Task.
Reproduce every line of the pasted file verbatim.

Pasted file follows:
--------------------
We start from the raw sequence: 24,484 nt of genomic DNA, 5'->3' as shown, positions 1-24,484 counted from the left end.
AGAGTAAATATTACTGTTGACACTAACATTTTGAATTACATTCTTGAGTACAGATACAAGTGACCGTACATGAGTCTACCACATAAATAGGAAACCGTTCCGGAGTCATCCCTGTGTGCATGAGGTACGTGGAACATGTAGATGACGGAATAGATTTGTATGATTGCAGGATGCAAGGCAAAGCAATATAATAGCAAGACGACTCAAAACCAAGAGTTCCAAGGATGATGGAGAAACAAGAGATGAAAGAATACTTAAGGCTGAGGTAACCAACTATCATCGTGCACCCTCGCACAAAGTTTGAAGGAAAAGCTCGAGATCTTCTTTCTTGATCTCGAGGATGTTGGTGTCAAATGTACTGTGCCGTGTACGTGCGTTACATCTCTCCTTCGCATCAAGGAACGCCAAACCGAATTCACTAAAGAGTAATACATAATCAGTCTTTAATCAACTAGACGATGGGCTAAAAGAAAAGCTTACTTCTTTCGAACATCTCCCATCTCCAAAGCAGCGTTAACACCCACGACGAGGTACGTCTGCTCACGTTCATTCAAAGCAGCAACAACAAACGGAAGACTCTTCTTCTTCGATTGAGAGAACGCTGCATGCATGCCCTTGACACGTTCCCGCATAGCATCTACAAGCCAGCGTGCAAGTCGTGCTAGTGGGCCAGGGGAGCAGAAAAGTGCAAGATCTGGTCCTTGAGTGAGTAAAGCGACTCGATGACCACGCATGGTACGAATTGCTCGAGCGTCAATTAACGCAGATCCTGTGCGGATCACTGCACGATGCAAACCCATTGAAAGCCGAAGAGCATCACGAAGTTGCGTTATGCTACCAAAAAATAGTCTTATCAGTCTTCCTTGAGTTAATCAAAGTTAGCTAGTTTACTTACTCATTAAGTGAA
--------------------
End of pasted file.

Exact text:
We start from the raw sequence: 24,484 nt of genomic DNA, 5'->3' as shown, positions 1-24,484 counted from the left end.
AGAGTAAATATTACTGTTGACACTAACATTTTGAATTACATTCTTGAGTACAGATACAAGTGACCGTACATGAGTCTACCACATAAATAGGAAACCGTTCCGGAGTCATCCCTGTGTGCATGAGGTACGTGGAACATGTAGATGACGGAATAGATTTGTATGATTGCAGGATGCAAGGCAAAGCAATATAATAGCAAGACGACTCAAAACCAAGAGTTCCAAGGATGATGGAGAAACAAGAGATGAAAGAATACTTAAGGCTGAGGTAACCAACTATCATCGTGCACCCTCGCACAAAGTTTGAAGGAAAAGCTCGAGATCTTCTTTCTTGATCTCGAGGATGTTGGTGTCAAATGTACTGTGCCGTGTACGTGCGTTACATCTCTCCTTCGCATCAAGGAACGCCAAACCGAATTCACTAAAGAGTAATACATAATCAGTCTTTAATCAACTAGACGATGGGCTAAAAGAAAAGCTTACTTCTTTCGAACATCTCCCATCTCCAAAGCAGCGTTAACACCCACGACGAGGTACGTCTGCTCACGTTCATTCAAAGCAGCAACAACAAACGGAAGACTCTTCTTCTTCGATTGAGAGAACGCTGCATGCATGCCCTTGACACGTTCCCGCATAGCATCTACAAGCCAGCGTGCAAGTCGTGCTAGTGGGCCAGGGGAGCAGAAAAGTGCAAGATCTGGTCCTTGAGTGAGTAAAGCGACTCGATGACCACGCATGGTACGAATTGCTCGAGCGTCAATTAACGCAGATCCTGTGCGGATCACTGCACGATGCAAACCCATTGAAAGCCGAAGAGCATCACGAAGTTGCGTTATGCTACCAAAAAATAGTCTTATCAGTCTTCCTTGAGTTAATCAAAGTTAGCTAGTTTACTTACTCATTAAGTGAA